"It's a real honour to have your work chosen by any panel of judges," he says, "but Fiction Uncovered seems to me to serve a specific, very useful purpose in getting the word out about writers and books that otherwise might struggle to get attention. More and more these days, I see fantastic novels slipping through the cracks, so anything that helps writers to grab a tiny sliver of the limelight can only be a good thing." He adds that he's also not a huge fan of the term "midlist", but "it's better than 'shitlist' or 'unpublished' or 'homeless junkie scum'."
Having been a judge on this year's Fiction Uncovered, I can of course declare that the eight novels chosen are all deserving winners. Between my fellow judges (John Sutherland, the professor of modern English literature at University College London, the Foyles' Group head of buying Jasper Sutcliffe, and the novelist Matt Thorne, head of creative writing at Brunel University) and myself, there were prior fans of several of the submitted novelists. I have twice interviewed Dan Rhodes and have long wondered why the whole world does not love his books as much as I do. His latest, This Is Life, a weird story of what happens when an art student in Paris accidentally throws a stone at a baby, deserves a huge audience – and the audience deserves to read it. I'm also a big fan of Tibor Fischer, whose two stories in Crushed Mexican Spiders contain such beautiful writing that the book was included despite being by far the shortest submitted. Other writers, such as Cressida Connolly and Susannah Jones, were new to me, but having read their very different novels about extraordinary and ordinary women's lives – My Former Heart and When Nights Were Cold – I can't wait for their next books.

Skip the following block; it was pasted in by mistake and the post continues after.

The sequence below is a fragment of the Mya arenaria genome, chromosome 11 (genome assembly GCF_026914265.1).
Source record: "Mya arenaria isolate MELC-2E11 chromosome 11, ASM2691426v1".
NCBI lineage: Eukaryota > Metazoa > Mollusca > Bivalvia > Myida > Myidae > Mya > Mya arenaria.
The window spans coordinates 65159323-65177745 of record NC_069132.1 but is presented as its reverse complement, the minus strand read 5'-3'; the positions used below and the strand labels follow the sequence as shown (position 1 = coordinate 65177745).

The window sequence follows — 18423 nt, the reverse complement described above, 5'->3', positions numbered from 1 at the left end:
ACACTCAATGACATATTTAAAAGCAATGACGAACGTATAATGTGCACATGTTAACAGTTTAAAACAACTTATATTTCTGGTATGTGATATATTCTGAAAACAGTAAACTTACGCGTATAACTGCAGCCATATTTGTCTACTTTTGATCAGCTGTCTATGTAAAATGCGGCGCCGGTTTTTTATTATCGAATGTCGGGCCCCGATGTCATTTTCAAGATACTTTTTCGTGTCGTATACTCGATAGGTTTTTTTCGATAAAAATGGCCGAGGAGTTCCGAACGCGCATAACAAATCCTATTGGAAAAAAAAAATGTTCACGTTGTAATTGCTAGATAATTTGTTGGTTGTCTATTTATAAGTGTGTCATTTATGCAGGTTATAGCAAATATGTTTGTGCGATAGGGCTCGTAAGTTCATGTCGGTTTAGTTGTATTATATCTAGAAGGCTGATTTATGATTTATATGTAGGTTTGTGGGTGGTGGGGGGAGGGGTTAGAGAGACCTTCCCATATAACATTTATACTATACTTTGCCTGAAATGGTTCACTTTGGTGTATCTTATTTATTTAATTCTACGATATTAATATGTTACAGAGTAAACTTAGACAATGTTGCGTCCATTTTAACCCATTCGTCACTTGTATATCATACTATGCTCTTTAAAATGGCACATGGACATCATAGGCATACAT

Surprisingly, the judges were fairly united in our decisions. We all fell in love with Queenie in Jill Dawson's Lucky Bunny. We were bewitched by Peter Benson's Two Cows and a Vanful of Smoke, which is as bizarre and beguiling as its title sounds. And we can't wait to read more by the eight brilliant writers we finally chose. They will be promoted at Foyles, Waterstones, iBookstore, Amazon and independent bookstores all over the UK, and they'll appear on Fiction Uncovered radio (broadcast from Foyles on Charing Cross Road from 20 to 23 June 2012) and on the "Book Barge", a floating bookshop dedicated to Fiction Uncovered which will chug through Manchester (on 15 July), Oxford (15 September) and London (30 September).Perhaps, by this time next year, they will be as famous as they deserve.
My Former Heart, By Cressida Connolly
Fourth Estate, £14.99
"Once, they had met up with an old friend of her mother's, a lady called Jocelyn.... Jocelyn had said that she didn't want to be married, ever; and she certainly, absolutely, didn't want to start a family of her own. 'I dislike children intensely,' she drawled, the corners of her mouth twitching upwards at her own wit. 'They have no conversation.' Ruth had been shocked that her mother had laughed."